Even if there was an implied term giving the holders of Bills of Lading the right to nominate the port of discharge, given the large liabilities involved in The "Aegean Sea" case, the implication of a term as to safety of the port nominated would have created a very onerous liability on those who became subjected to the liabilities under the Bill of Lading. The Judge said that the situation of Bill of Lading holders is different from that of charterers under the voyage charter party. The charterers who are in direct contractual relationship with the shipowners can insure their potential liabilities under the charter party. The oil trading companies did not have the possibility at that time to insure their potential liabilities under the Bill of Lading contracts of carriage. Hence, it was necessary to make a distinction between a charter party and a Bill of Lading.
The fact that in a voyage charter party that gives the charterers the right to nominate a port of discharge from a range of ports it can be implied a term as to safety of the port to be nominated, it does not follow that such a term should also be implied into a Bill of Lading, even if the destination is stated in the Bill of Lading as a range of possible discharge ports. The Court held that the safe port warranty must be stated expressly in the Bills of Lading for the carriers to be able to impose a liability for breach of the safe port warranty. The comments of the judge are quoted below:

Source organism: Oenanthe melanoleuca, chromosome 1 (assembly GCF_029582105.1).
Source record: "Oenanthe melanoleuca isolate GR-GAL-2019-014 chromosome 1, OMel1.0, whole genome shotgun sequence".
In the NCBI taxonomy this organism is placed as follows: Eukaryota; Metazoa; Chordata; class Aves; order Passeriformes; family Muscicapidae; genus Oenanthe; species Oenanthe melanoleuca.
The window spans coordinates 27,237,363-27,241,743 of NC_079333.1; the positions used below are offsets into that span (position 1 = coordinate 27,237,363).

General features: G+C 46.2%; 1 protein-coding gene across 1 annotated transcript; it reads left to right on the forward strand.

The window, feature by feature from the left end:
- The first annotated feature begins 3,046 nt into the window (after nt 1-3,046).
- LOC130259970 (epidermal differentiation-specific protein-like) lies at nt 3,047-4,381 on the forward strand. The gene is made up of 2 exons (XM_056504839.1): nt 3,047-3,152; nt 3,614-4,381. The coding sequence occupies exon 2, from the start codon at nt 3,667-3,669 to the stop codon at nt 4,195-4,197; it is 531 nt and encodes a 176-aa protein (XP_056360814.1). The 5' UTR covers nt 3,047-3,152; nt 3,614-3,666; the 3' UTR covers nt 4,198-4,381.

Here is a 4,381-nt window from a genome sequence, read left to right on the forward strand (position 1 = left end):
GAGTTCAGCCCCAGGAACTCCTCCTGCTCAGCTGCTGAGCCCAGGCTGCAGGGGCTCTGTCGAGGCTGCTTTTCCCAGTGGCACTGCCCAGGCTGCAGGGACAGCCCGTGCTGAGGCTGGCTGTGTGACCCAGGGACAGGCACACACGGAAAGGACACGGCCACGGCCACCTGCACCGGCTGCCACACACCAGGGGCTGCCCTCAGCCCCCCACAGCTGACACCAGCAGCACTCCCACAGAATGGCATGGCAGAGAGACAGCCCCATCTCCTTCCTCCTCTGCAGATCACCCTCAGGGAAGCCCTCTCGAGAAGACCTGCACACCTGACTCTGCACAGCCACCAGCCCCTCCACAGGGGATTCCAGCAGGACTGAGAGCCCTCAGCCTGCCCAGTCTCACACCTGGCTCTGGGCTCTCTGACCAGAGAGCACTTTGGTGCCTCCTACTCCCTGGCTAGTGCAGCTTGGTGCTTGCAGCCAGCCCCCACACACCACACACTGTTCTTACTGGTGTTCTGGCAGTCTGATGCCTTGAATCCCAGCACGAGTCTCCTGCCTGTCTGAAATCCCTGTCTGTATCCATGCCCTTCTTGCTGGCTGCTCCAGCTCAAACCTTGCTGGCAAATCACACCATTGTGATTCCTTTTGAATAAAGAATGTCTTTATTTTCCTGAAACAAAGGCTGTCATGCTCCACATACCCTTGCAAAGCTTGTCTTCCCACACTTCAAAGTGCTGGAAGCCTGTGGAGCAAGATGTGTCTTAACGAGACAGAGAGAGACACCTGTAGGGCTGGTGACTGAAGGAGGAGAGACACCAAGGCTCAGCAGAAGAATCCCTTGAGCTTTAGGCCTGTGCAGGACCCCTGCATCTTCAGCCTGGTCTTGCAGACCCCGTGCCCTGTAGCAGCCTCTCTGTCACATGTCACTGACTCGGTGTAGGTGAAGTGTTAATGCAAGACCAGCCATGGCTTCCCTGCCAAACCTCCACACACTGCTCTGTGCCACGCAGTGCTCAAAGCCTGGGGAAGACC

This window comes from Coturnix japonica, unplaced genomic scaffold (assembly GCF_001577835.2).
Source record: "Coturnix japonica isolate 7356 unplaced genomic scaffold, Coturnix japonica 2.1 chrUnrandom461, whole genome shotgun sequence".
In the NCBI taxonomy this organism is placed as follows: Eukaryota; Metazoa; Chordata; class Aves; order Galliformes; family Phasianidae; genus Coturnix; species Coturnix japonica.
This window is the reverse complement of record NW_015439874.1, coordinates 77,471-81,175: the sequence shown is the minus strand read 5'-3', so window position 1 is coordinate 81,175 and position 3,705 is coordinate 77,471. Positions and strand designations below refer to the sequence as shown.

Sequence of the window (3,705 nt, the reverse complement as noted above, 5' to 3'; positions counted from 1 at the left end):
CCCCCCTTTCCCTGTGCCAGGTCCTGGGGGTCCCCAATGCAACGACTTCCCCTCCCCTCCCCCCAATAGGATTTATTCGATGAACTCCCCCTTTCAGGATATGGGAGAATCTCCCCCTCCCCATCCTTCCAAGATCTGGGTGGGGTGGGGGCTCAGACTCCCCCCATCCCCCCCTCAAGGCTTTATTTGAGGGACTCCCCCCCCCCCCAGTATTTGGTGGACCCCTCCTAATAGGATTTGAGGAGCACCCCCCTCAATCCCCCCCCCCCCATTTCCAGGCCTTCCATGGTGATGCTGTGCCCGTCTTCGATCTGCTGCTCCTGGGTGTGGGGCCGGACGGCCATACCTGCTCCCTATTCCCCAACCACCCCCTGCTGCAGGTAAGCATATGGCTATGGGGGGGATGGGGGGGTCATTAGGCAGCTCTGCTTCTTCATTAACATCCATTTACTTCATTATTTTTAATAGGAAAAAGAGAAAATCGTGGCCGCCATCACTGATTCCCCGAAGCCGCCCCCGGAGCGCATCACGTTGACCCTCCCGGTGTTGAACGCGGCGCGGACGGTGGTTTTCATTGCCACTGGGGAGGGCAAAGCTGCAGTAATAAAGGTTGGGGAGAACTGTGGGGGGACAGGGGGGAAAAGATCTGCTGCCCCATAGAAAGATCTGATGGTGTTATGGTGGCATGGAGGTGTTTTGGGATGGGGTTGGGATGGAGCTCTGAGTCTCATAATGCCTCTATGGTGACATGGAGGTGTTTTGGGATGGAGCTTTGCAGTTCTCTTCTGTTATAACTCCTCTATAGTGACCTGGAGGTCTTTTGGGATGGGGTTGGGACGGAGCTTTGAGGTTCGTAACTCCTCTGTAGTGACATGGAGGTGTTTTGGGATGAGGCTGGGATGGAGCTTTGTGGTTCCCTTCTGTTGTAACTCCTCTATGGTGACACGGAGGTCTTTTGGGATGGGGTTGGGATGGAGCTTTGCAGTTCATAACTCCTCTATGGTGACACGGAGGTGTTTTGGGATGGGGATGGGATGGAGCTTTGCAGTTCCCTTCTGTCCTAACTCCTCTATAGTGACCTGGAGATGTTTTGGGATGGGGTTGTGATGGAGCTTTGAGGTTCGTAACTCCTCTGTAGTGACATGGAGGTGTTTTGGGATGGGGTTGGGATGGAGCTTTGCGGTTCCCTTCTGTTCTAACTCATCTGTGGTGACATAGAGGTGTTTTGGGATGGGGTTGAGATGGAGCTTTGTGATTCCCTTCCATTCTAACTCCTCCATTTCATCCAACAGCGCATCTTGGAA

"Although it would be necessary to imply a term that the port nominated be one at which it was possible for the vessel to discharge the cargo she had loaded, the implication of a term as to safety of that port would create a very onerous liability on those who became subjected to the liabilities under the bill of lading. The bill of lading does not specify that the port is to be safe and given the potentially onerous liabilities, it is difficult to see how an officious bystander would say “of course” if the term were proposed. The position of the charterer is very different as he is in direct contractual relationship with the shipowner and will often insure his liabilities under a charterer`s liability policy. In the case of a bill of lading that liability as to safety will be passed to the lawful holder who takes or demands delivery at the end of the chain; it would not necessarily be certain that in the case of this bill of lading that would be Repsol and it would be unlikely that they would ever contemplate insurance against such liabilities as the holders of a bill of lading, assuming such insurance was available. In my view if it had been intended that the onerous obligations as to safety were imposed under the bill of lading, the bill of lading would have made this express."